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Get excited

James Rowbottom, 20, is tracking to become Sydney's next midfield jet. He averaged eight contested possessions this season which was better than other more hyped young guns such as Bailey Smith and Jarrod Berry. He was huge in the R10 clash with Collingwood with a game-high 16 contested possessions.

Disappointment

Sydney will always defend that monster deal to its superstar, but the critics will point to this: Lance Franklin played no games this year, has played 10 in two seasons, and was essentially paid a million bucks in 2020 to be a spectator. He turns 34 next year, has two years remaining on his contract, and his wage continues to put pressure on Sydney's salary cap and ability to trade in A-graders.

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Best moment

When you only have a handful wins in a year, they're all pretty good. The question is, which one was the pick: climbing over Hawthorn to get under Alastair Clarkson's skin, or torching cross-town rival Greater Western Sydney? Rampe's game against the Hawks (with a broken hand) was spectacular … as was Clarko's post-game Papley rant.  

Low point

Toss a coin: Sam Naismith's heartbreaking knee injury in round four that ended his year (maybe career), or the round six game against Richmond where the Swans kicked three goals, lost Heeney (ankle) for the season, and warrior co-captain Kennedy (knee) for six rounds.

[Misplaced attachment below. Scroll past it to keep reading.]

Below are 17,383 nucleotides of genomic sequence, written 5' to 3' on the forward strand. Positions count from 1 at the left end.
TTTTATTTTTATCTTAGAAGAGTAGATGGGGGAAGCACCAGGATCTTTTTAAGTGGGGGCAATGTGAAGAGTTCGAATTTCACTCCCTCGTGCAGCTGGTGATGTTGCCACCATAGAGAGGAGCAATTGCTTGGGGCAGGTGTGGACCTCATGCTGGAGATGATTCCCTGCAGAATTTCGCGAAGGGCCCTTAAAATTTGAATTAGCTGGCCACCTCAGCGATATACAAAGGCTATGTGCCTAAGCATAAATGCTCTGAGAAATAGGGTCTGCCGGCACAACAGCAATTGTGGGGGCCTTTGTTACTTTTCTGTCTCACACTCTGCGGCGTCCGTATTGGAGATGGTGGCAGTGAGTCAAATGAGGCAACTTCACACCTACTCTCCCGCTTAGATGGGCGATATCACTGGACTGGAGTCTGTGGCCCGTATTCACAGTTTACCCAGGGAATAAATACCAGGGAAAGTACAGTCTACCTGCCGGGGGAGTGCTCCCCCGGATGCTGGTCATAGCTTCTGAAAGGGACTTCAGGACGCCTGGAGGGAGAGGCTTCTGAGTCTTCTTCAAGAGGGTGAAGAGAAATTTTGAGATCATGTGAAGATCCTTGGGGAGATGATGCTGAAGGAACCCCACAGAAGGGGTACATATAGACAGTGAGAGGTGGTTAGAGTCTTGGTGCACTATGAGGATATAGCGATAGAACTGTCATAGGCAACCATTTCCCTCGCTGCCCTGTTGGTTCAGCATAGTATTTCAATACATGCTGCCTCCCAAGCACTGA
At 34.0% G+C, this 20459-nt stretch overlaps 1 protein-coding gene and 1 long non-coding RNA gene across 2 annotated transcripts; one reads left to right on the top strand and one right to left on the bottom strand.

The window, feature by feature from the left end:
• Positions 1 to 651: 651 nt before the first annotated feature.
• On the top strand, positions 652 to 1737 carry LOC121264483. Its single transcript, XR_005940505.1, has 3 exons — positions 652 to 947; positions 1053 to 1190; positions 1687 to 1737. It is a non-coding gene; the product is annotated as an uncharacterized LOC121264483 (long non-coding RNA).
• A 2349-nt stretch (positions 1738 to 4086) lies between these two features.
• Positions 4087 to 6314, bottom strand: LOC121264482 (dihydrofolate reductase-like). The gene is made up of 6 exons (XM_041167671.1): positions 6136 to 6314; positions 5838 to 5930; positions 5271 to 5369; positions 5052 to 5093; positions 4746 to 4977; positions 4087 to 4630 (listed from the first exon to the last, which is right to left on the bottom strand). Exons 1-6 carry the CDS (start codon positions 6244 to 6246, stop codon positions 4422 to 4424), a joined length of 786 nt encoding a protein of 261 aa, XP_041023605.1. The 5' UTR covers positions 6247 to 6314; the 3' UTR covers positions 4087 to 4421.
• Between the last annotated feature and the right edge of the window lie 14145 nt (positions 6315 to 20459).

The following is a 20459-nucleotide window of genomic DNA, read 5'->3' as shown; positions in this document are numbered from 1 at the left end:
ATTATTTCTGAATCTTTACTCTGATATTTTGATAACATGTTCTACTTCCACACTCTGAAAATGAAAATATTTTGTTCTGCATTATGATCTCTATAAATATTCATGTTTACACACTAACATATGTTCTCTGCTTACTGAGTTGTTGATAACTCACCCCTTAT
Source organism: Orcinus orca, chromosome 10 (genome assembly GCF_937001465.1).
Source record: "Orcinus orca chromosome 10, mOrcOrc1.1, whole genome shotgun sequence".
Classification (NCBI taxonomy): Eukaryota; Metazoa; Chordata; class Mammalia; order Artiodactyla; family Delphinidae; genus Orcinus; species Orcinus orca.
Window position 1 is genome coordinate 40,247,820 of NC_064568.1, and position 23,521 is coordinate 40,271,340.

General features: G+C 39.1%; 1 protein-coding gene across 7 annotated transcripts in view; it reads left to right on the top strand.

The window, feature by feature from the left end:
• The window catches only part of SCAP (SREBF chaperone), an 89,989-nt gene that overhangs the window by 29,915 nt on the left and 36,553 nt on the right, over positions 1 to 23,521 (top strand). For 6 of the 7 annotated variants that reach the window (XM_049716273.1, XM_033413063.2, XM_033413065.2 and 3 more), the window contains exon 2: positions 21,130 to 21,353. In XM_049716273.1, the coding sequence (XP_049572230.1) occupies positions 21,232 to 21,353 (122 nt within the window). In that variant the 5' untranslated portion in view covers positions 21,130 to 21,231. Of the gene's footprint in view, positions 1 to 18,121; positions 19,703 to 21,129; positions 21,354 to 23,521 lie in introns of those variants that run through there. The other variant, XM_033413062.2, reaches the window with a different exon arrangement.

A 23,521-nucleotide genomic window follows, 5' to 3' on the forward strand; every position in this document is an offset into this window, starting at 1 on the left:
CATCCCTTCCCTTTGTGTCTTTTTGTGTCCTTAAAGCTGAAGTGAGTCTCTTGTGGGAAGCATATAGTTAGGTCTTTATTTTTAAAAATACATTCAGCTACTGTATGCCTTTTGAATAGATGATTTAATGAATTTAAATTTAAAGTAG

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Swans sweat as Heeney hobbles off

Sydney superstar Isaac Heeney limps off the field after injuring his ankle

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How should they approach list management? 

Sydney is desperate for a ready-made ruckman but the cupboard is fairly bare and possible options are already contracted. However, Geelong tall Darcy Fort is out-of-contract and could be worth a call. McCartin's move to the backline might rekindle the Swans' interest in free agent Joe Daniher but, given Daniher, Reid and Franklin's injury history, it would be a risky move. Don't be surprised if there is a big play for another free agent much closer to home (Jeremy Cameron) and the club continues its tradition of grabbing box-office forwards in their prime. A star midfielder is also a priority and, at 26 and out of contract, Melbourne's Jack Viney is at the right age to make an immediate impact. The Swans should also look at out-of-favour Geelong mid Quinton Narkle. 

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Early call for 2021

If Ollie Florent, Rowbottom, Hayward, McCartin, Blakey and Jordan Dawson don't stagnate, and the Swans can get Franklin and Reid up while Papley is hot, and they can find those missing midfield pieces, there is hope of an immediate spike ... but there are a lot of 'ifs' here.

Overall rating

D: For the second consecutive season the Swans are on the bottom rungs of the ladder and have been graded as a team that failed to improve its ladder position.